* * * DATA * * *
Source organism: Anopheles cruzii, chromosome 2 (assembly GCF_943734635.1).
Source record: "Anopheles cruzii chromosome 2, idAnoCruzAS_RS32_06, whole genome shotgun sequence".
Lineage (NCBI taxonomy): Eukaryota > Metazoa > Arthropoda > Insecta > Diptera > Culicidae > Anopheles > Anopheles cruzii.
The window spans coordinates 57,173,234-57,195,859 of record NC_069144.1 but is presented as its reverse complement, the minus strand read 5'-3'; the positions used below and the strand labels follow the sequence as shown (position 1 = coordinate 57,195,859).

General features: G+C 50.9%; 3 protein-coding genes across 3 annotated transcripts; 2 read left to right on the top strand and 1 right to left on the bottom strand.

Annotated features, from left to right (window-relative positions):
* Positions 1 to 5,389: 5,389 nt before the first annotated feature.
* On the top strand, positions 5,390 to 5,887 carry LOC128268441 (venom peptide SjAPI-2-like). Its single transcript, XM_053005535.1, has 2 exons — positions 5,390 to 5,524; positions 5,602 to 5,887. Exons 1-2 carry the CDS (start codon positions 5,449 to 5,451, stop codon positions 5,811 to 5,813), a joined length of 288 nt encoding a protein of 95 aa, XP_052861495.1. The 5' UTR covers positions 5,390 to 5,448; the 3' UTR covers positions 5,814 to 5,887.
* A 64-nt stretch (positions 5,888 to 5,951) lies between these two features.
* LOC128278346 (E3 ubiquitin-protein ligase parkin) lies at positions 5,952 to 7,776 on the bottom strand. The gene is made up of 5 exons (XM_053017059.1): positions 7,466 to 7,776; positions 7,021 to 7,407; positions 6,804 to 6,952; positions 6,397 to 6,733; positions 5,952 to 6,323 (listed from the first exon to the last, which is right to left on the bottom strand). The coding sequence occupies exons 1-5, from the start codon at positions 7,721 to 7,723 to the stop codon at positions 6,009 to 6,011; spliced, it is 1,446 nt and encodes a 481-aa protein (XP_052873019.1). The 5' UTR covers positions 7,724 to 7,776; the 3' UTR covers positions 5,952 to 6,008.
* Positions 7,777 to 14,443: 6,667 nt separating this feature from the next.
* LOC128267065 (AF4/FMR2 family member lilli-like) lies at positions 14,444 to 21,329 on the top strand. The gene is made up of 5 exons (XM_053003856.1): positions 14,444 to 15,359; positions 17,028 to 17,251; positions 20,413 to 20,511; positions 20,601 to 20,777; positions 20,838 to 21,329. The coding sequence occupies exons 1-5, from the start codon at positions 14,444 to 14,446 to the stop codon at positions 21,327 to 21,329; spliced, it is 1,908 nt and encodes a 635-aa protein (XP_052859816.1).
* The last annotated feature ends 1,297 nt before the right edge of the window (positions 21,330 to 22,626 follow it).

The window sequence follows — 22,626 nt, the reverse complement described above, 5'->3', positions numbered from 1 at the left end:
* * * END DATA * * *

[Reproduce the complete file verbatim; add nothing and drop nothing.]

Source organism: Anopheles cruzii, chromosome 2 (assembly GCF_943734635.1).
Source record: "Anopheles cruzii chromosome 2, idAnoCruzAS_RS32_06, whole genome shotgun sequence".
Lineage (NCBI taxonomy): Eukaryota > Metazoa > Arthropoda > Insecta > Diptera > Culicidae > Anopheles > Anopheles cruzii.
The window spans coordinates 57,173,234-57,195,859 of record NC_069144.1 but is presented as its reverse complement, the minus strand read 5'-3'; the positions used below and the strand labels follow the sequence as shown (position 1 = coordinate 57,195,859).

General features: G+C 50.9%; 3 protein-coding genes across 3 annotated transcripts; 2 read left to right on the top strand and 1 right to left on the bottom strand.

Annotated features, from left to right (window-relative positions):
* Positions 1 to 5,389: 5,389 nt before the first annotated feature.
* On the top strand, positions 5,390 to 5,887 carry LOC128268441 (venom peptide SjAPI-2-like). Its single transcript, XM_053005535.1, has 2 exons — positions 5,390 to 5,524; positions 5,602 to 5,887. Exons 1-2 carry the CDS (start codon positions 5,449 to 5,451, stop codon positions 5,811 to 5,813), a joined length of 288 nt encoding a protein of 95 aa, XP_052861495.1. The 5' UTR covers positions 5,390 to 5,448; the 3' UTR covers positions 5,814 to 5,887.
* A 64-nt stretch (positions 5,888 to 5,951) lies between these two features.
* LOC128278346 (E3 ubiquitin-protein ligase parkin) lies at positions 5,952 to 7,776 on the bottom strand. The gene is made up of 5 exons (XM_053017059.1): positions 7,466 to 7,776; positions 7,021 to 7,407; positions 6,804 to 6,952; positions 6,397 to 6,733; positions 5,952 to 6,323 (listed from the first exon to the last, which is right to left on the bottom strand). The coding sequence occupies exons 1-5, from the start codon at positions 7,721 to 7,723 to the stop codon at positions 6,009 to 6,011; spliced, it is 1,446 nt and encodes a 481-aa protein (XP_052873019.1). The 5' UTR covers positions 7,724 to 7,776; the 3' UTR covers positions 5,952 to 6,008.
* Positions 7,777 to 14,443: 6,667 nt separating this feature from the next.
* LOC128267065 (AF4/FMR2 family member lilli-like) lies at positions 14,444 to 21,329 on the top strand. The gene is made up of 5 exons (XM_053003856.1): positions 14,444 to 15,359; positions 17,028 to 17,251; positions 20,413 to 20,511; positions 20,601 to 20,777; positions 20,838 to 21,329. The coding sequence occupies exons 1-5, from the start codon at positions 14,444 to 14,446 to the stop codon at positions 21,327 to 21,329; spliced, it is 1,908 nt and encodes a 635-aa protein (XP_052859816.1).
* The last annotated feature ends 1,297 nt before the right edge of the window (positions 21,330 to 22,626 follow it).

The window sequence follows — 22,626 nt, the reverse complement described above, 5'->3', positions numbered from 1 at the left end: